2) The film does that Hollywood trick where nuclear warheads traveling through space look like bulky cruise missiles and not like big ice cream cones. The director probably wanted the missile to look visually similar to the Soviet nuclear ICBM Superman intercepts that was headed for a U.S. military base in The Dark Knight Returns (TDKR) comic.

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Maybe it was just a case of movie copying another inaccurate visual, but the weapon in the comic was especially made to have a bigger environmental impact and larger than normal EMP effects, so maybe the comic version was also a special secret cruise missile instead of a traditional ICBM?

3) It is funny how our Space Situational Awareness can detect two people barreling through space accurately enough to target with a missile but not be able to track Superman when he flies to his apartment or his Fortress of Solitude.

4) The lack of EMP effects from the high attitude nuclear detonation is in contrast to the warhead in TDKR, which cuts off power in the United States and supposedly disables U.S. nuclear launch capabilities, leaving them vulnerable to the USSR nuclear force.

5) Luckily Russia and China did not freak out when the U.S. launched a nuclear armed missile at Superman. Hopefully they gave Beijing and Moscow a heads up first.

6) I was also amazed the movie plot included a discussion of import/export controls on sensitive materials, just with WMD material substituted for kryptonite.

It seems the director, Zack Snyder, really wanted to mesh together the nuclear weapon panels of TDKR and Superman/Doomsday comics, but the final product just looked weird and warranted a small rant. Podcast co-host Joel was much less annoyed by the movie, but what else is new?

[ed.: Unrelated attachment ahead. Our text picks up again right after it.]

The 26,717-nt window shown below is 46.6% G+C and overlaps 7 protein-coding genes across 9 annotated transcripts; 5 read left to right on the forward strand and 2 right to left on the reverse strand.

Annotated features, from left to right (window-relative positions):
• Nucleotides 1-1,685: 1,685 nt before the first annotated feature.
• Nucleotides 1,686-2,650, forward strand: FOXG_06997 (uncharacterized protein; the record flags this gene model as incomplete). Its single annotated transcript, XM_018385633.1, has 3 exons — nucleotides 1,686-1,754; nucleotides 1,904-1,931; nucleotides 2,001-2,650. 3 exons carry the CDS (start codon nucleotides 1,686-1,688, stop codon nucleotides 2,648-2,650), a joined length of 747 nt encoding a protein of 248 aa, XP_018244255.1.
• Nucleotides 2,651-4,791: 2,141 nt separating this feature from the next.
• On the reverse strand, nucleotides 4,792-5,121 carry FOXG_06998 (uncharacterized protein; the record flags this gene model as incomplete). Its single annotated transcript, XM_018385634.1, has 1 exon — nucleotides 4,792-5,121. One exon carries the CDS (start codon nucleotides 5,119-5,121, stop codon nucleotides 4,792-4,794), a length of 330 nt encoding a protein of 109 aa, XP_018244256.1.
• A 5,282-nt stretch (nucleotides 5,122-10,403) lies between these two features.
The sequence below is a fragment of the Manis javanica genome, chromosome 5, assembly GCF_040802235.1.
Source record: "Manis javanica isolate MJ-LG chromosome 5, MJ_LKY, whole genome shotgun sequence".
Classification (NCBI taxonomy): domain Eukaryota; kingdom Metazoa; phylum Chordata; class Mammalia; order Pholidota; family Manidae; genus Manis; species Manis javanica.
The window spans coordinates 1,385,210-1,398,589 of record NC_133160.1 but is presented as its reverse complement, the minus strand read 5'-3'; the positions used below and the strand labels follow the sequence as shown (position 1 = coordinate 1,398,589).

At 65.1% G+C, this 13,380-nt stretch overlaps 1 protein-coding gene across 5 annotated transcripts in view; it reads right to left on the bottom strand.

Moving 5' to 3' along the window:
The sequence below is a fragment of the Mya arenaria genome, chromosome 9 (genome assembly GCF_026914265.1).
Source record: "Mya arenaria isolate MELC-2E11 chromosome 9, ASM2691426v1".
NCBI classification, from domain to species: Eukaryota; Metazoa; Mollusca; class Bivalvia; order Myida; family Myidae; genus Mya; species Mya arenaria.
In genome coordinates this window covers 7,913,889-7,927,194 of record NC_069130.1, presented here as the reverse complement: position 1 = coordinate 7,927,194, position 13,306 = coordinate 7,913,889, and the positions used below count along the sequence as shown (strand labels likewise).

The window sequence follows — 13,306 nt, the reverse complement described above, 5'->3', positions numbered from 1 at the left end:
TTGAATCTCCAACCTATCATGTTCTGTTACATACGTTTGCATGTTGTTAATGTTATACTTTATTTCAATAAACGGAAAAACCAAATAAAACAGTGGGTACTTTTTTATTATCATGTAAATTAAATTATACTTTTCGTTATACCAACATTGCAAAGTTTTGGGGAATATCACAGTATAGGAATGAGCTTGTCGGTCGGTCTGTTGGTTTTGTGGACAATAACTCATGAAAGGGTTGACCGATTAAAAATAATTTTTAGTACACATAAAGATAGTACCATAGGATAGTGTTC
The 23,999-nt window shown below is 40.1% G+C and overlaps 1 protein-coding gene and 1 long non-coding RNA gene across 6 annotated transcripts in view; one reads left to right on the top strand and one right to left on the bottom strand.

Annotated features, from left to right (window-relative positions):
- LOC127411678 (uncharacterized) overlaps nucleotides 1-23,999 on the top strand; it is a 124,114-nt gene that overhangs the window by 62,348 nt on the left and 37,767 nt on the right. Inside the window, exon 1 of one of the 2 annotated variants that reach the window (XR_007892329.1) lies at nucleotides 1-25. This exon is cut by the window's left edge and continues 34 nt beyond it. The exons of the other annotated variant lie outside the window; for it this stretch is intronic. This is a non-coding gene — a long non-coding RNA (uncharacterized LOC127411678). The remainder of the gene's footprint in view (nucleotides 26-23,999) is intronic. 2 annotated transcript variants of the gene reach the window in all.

On the other hand, Superman IV is bursting with nuclear nonsense, so we’ll be sure to cover that movie soon.

UPDATE: Joel and Tim did a podcast episode on this. Check it out here for more on the nuclear nonsense in this movie.

Low Yield Hot Take: Iron Man 2

Low Yield Hot Takes are short blog posts about films with noteworthy nuclear plot points but not enough of an impact to escalate to a full podcast episode.

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Iron Man doesn’t think we need a nuclear triad. Just an Iron Mono-ad?

I haven’t seen Iron Man 2 in a while, but I’m surprised how much movie plays with metaphors and terminology drawn straight from nuclear weapon history: misjudging proliferation timetables of adversary’s arsenal (iron man suits vs. Russia’s Joe-1), the fear of vulnerability after losing one’s deterrent (Iron Man going rogue or to a bar), weapon design theft (Ivan Vanko vs Klaus Fuchs), etc.

And with the Russian villain, rogue military industrial complex, and proxy wars, this movie could have really been called Marvel’s Iron Man: Cold War.

Fun random fact: one of the CGI software tools used by Industrial Light and Magic in the final fight scene of Iron Man 2 is called Nuke.